Stan Van Gundy pens op-ed in support of athletes protesting

by 3d ago
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Detroit Pistons head coach Stan Van Gundy hasn't been shy about wading into political discourse. In recent months, he's been fiercely outspoken about his opposition to President Donald Trump and to the Trump administration's travel ban, while also shining a light on the tacit racism that often pervades everyday dialogue.

Now, as the presidentand others take aim at professional athletes who've been protesting racial inequality in America by kneeling during the singing of the national anthem before games, Van Gundy is making it clear that he stands behind the athletes.

"In a time where bigotry seems on the rise and commitment to racial equality on the decline, I have an obligation as a citizen to speak out and to support, in any way possible, those brave and patriotic athletes who are working to bring change to our country," Van Gundy wrote in a Time op-ed published Tuesday. "I believe all of us do."

Van Gundy also revealed he invited Dr. Michael Eric Dyson - an author, professor, lecturer, and radio host who specializes in race relations - to come talk to the Pistons. He explained the lessons he learned from Dyson's address to the team.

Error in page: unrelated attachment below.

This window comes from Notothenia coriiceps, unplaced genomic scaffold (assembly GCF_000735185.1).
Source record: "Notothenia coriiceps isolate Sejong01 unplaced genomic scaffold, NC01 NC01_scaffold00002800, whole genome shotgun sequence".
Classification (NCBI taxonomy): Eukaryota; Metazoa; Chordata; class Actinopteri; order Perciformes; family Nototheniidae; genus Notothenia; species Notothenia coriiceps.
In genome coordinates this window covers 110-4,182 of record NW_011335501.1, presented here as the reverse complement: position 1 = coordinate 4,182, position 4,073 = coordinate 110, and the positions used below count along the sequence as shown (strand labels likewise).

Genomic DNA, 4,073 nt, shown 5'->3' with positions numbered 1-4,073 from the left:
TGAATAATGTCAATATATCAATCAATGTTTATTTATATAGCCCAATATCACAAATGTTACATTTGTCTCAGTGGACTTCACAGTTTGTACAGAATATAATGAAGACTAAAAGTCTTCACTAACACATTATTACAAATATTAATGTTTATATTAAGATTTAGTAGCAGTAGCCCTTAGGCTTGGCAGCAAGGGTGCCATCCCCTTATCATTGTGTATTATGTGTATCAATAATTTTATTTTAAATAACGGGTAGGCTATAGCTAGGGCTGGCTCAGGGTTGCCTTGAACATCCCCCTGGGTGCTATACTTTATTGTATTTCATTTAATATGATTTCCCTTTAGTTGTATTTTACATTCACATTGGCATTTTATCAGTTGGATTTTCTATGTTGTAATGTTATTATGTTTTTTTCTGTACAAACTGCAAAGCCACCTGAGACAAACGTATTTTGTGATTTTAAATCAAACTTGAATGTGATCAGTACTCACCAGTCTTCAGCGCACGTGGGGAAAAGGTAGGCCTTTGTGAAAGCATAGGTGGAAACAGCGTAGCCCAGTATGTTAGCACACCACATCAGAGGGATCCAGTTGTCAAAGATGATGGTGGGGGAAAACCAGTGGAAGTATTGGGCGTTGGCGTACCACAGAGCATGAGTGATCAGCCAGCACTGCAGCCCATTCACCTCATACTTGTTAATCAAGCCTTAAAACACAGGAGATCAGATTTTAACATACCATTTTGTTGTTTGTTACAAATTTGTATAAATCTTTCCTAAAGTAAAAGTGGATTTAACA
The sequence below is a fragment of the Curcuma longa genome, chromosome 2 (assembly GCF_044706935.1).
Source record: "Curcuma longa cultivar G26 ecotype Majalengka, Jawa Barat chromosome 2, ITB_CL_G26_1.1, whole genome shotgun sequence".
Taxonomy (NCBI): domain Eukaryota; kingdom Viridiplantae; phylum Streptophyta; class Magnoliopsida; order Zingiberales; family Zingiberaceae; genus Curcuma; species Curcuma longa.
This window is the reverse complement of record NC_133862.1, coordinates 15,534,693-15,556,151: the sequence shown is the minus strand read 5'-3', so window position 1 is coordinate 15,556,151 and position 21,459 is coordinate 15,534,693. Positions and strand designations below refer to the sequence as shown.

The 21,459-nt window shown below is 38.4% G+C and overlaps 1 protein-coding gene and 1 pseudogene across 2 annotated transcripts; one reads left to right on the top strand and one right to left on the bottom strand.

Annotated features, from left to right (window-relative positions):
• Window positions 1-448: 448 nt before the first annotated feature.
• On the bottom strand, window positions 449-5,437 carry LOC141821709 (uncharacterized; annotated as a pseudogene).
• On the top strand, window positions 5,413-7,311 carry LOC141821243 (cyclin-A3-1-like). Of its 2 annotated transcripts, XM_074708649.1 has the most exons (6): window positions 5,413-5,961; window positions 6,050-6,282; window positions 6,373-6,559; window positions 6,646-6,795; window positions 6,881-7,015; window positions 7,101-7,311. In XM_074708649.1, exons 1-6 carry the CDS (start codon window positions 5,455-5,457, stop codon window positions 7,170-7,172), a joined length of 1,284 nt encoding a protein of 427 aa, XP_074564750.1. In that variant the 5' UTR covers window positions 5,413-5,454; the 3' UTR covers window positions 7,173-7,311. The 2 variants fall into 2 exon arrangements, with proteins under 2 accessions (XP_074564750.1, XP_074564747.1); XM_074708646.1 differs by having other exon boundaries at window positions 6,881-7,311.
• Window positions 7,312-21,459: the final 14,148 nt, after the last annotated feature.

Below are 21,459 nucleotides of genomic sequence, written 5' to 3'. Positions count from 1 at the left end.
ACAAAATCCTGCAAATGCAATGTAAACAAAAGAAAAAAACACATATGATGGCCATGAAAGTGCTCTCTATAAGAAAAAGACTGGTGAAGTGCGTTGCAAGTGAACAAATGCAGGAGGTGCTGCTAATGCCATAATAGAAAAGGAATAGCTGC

"Nationalism, he said, is supporting your country no matter what, right or wrong," Van Gundy writes. "Patriotism, on the other hand, is caring so deeply about your country that you take it as your duty to hold it accountable to its highest values and to fight to make it the very best it can be. Under this definition, these athletes and coaches are role models of American patriotism."

Van Gundy bristles at the notion that protests dishonor the American flag and military - "One of the most important freedoms that our military has fought for over two-plus centuries is the freedom of speech" - arguing that it misses the point of what these athletes are protesting, which include issues such as police brutality and racial profiling, and the mass incarceration of people of color.

"In the great tradition of the civil rights movement, these athletes are using non-violent, peaceful protest to work toward specific changes they want to see in their communities and their country," Van Gundy writes. "Because of this 'controversy,' people are forgetting what these protestors are trying to change. It’s important for us to talk about it every day until it resonates, until change happens. Their demands are important, and today, I am adding my voice in support."